Merlot presents the palate with an abundance of fruit flavours. Moderate silky tannins further compliment this versatile variety that is often blended with cabernet sauvignon. Less ripe fruits may show vegetal flavours of green beans and asparagus. Merlot "oaks" well and is gaining popularity as a varietal wine that offers a fresh exciting mouth feel.

Shiraz (sher-arz)
Shiraz is the highly regarded variety of the Hermitage and northern Rhône regions of France. In Australia it is the principle red variety used for the production of fortified and dry red table wines. Shiraz is one of the noblest varieties and will age majestically for many years. While shiraz is used to produce many average wines it can produce some of the world's finest deepest darkest reds with intense flavours and excellent longevity.
An intense black grape producing a variety wines from medium red through to rich black red. Young wines may exhibit a purplish colour that diminishes with ageing. Australian shiraz is usually medium to full-bodied wines that offer a great deal to the palate. The abundance of fruit sensations provides a perceived sweetness, which is balanced by often gripping tannins. The best shiraz produces full wines of deep dark colour, full of chocolate, licorice and fruit with hot spice and warm alcohol complimented by firm but fine tannins.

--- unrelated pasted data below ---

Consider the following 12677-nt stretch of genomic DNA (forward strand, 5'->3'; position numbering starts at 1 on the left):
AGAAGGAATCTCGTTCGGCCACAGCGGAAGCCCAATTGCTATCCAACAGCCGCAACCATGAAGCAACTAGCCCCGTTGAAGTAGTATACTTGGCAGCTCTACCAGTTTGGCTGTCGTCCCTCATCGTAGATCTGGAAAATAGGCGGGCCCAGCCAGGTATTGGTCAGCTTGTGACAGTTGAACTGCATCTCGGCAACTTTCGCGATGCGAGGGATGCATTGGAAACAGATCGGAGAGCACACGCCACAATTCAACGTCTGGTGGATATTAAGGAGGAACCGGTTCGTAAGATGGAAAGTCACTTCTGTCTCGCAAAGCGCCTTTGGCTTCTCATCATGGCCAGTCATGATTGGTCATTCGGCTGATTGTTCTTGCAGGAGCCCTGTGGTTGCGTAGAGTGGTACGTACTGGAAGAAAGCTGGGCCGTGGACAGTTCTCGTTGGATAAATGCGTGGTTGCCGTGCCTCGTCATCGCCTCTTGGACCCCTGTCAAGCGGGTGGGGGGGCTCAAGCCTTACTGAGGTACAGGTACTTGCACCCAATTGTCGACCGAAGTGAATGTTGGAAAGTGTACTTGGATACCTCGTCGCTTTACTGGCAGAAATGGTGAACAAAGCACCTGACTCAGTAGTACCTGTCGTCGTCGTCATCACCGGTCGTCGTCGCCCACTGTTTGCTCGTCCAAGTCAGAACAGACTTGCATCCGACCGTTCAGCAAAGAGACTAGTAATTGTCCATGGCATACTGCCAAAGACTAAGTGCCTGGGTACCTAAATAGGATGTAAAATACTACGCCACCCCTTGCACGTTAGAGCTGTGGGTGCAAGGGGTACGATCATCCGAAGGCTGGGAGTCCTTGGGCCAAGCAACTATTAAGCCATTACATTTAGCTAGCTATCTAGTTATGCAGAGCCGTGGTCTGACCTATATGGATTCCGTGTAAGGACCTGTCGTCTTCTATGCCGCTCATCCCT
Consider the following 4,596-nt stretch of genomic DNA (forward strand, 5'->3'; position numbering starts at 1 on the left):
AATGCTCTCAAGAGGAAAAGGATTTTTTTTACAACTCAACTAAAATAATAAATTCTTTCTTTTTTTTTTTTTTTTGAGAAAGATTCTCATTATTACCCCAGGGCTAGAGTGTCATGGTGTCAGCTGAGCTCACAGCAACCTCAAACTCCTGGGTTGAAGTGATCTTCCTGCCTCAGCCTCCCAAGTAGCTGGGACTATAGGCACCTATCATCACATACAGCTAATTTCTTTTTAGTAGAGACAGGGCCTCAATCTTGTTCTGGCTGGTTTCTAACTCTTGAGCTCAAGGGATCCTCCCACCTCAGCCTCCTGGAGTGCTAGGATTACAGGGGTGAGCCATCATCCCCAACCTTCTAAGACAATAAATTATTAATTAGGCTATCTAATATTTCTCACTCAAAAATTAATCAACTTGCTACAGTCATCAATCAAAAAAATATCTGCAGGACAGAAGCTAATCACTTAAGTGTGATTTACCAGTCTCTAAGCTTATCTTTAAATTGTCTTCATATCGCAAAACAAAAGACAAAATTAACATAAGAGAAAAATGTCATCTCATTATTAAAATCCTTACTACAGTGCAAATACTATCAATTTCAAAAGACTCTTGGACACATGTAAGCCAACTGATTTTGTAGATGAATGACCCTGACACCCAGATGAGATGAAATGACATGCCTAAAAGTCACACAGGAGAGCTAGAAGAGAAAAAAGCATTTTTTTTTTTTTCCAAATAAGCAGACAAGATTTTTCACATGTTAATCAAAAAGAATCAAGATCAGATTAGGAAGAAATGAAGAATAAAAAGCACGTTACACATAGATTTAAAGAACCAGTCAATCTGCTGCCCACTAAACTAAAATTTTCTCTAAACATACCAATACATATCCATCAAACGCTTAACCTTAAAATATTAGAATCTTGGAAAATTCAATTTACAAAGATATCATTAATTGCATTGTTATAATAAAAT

Cabernet Sauvignon (cab-er-nay so-vin-yon)
Often regarded as the world's premium red variety as it is able to grow under a large variety of conditions and still retain its varietal characteristics. Grown extensively in Médoc, the heart of Bordeaux, and all winegrowing regions of the world. Cabernet sauvignon is often blended with cabernet franc and merlot. Ageing and oak treatment will generally see the primary fruit qualities change to that of preserved fruits. Tannins are firm and gripping when young and can provide a strong puckering sensation that diminishes with age to give a fine grain full mouth feel.

Grenache (gren-ash)
Widely grown in Spain, most likely the place of origin, and the Rhône Valley in France where it produces many excellent blends with shiraz. In the 1960's and early 70's there were more than 7000ha planted and this has decreased to approximately two thirds this level. Grenache is a variety that has been around in winemaking for a long time and produces rosé, dry reds and tawny ports and used in many blends but rarely receives any credit on the label.
Grenache is a variety that needs to be well balanced in the vineyard and will produce markedly different wines from district to district or even within a district. Nose and mouth feel will vary markedly depending on the style. Fruity rosé, light reds showing strawberry and raspberry, moderately tannic wines with well integrated oak notes and spice to quite large tannic wines of chocolate, tar, licorice and sweet fruits.